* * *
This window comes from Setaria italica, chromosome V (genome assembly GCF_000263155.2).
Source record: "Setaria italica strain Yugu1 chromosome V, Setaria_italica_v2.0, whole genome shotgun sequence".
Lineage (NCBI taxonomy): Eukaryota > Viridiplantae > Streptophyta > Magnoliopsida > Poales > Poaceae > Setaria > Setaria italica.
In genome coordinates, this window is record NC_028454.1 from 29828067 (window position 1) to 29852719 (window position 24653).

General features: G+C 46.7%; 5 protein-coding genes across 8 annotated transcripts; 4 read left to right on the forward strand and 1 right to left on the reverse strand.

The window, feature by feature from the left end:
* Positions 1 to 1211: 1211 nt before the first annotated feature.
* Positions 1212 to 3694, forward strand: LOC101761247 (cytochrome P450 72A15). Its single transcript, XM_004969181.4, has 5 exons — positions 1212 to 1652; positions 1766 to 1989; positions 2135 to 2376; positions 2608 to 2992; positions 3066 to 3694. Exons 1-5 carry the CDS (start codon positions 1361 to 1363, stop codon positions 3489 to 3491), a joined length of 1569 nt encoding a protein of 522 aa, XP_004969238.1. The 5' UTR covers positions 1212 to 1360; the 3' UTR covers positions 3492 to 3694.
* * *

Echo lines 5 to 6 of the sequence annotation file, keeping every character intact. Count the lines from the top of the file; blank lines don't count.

General features: G+C 46.7%; 5 protein-coding genes across 8 annotated transcripts; 4 read left to right on the forward strand and 1 right to left on the reverse strand.

The window, feature by feature from the left end: